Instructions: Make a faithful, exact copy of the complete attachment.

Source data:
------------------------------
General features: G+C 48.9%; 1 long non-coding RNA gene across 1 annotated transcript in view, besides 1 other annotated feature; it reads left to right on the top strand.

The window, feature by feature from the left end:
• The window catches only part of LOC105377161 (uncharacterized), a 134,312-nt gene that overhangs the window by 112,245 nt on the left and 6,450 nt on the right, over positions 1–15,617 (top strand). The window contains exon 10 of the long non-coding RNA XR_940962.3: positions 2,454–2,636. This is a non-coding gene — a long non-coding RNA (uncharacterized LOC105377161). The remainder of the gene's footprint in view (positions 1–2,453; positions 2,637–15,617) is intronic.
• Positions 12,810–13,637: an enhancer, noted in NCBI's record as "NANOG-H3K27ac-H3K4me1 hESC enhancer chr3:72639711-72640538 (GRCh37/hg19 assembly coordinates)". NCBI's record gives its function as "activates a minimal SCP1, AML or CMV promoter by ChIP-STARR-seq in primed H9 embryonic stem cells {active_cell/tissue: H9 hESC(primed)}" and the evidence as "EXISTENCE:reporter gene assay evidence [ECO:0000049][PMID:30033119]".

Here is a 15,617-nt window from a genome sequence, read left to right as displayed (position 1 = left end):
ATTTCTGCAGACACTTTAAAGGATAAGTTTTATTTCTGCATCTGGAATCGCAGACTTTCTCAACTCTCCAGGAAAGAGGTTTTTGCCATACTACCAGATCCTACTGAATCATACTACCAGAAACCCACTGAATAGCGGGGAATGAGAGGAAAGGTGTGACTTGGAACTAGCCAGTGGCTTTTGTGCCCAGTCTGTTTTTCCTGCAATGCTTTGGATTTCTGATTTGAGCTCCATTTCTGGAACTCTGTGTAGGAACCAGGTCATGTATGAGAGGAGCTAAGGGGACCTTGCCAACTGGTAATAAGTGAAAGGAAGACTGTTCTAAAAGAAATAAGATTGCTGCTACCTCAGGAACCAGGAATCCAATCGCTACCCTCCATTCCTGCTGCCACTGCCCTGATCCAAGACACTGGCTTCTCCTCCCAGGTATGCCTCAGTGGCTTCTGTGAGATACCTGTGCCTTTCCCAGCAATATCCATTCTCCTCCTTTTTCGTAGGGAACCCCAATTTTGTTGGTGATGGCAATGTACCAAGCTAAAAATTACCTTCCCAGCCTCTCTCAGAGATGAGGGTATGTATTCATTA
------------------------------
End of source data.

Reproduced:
General features: G+C 48.9%; 1 long non-coding RNA gene across 1 annotated transcript in view, besides 1 other annotated feature; it reads left to right on the top strand.

The window, feature by feature from the left end:
• The window catches only part of LOC105377161 (uncharacterized), a 134,312-nt gene that overhangs the window by 112,245 nt on the left and 6,450 nt on the right, over positions 1–15,617 (top strand). The window contains exon 10 of the long non-coding RNA XR_940962.3: positions 2,454–2,636. This is a non-coding gene — a long non-coding RNA (uncharacterized LOC105377161). The remainder of the gene's footprint in view (positions 1–2,453; positions 2,637–15,617) is intronic.
• Positions 12,810–13,637: an enhancer, noted in NCBI's record as "NANOG-H3K27ac-H3K4me1 hESC enhancer chr3:72639711-72640538 (GRCh37/hg19 assembly coordinates)". NCBI's record gives its function as "activates a minimal SCP1, AML or CMV promoter by ChIP-STARR-seq in primed H9 embryonic stem cells {active_cell/tissue: H9 hESC(primed)}" and the evidence as "EXISTENCE:reporter gene assay evidence [ECO:0000049][PMID:30033119]".

Here is a 15,617-nt window from a genome sequence, read left to right as displayed (position 1 = left end):
ATTTCTGCAGACACTTTAAAGGATAAGTTTTATTTCTGCATCTGGAATCGCAGACTTTCTCAACTCTCCAGGAAAGAGGTTTTTGCCATACTACCAGATCCTACTGAATCATACTACCAGAAACCCACTGAATAGCGGGGAATGAGAGGAAAGGTGTGACTTGGAACTAGCCAGTGGCTTTTGTGCCCAGTCTGTTTTTCCTGCAATGCTTTGGATTTCTGATTTGAGCTCCATTTCTGGAACTCTGTGTAGGAACCAGGTCATGTATGAGAGGAGCTAAGGGGACCTTGCCAACTGGTAATAAGTGAAAGGAAGACTGTTCTAAAAGAAATAAGATTGCTGCTACCTCAGGAACCAGGAATCCAATCGCTACCCTCCATTCCTGCTGCCACTGCCCTGATCCAAGACACTGGCTTCTCCTCCCAGGTATGCCTCAGTGGCTTCTGTGAGATACCTGTGCCTTTCCCAGCAATATCCATTCTCCTCCTTTTTCGTAGGGAACCCCAATTTTGTTGGTGATGGCAATGTACCAAGCTAAAAATTACCTTCCCAGCCTCTCTCAGAGATGAGGGTATGTATTCATTA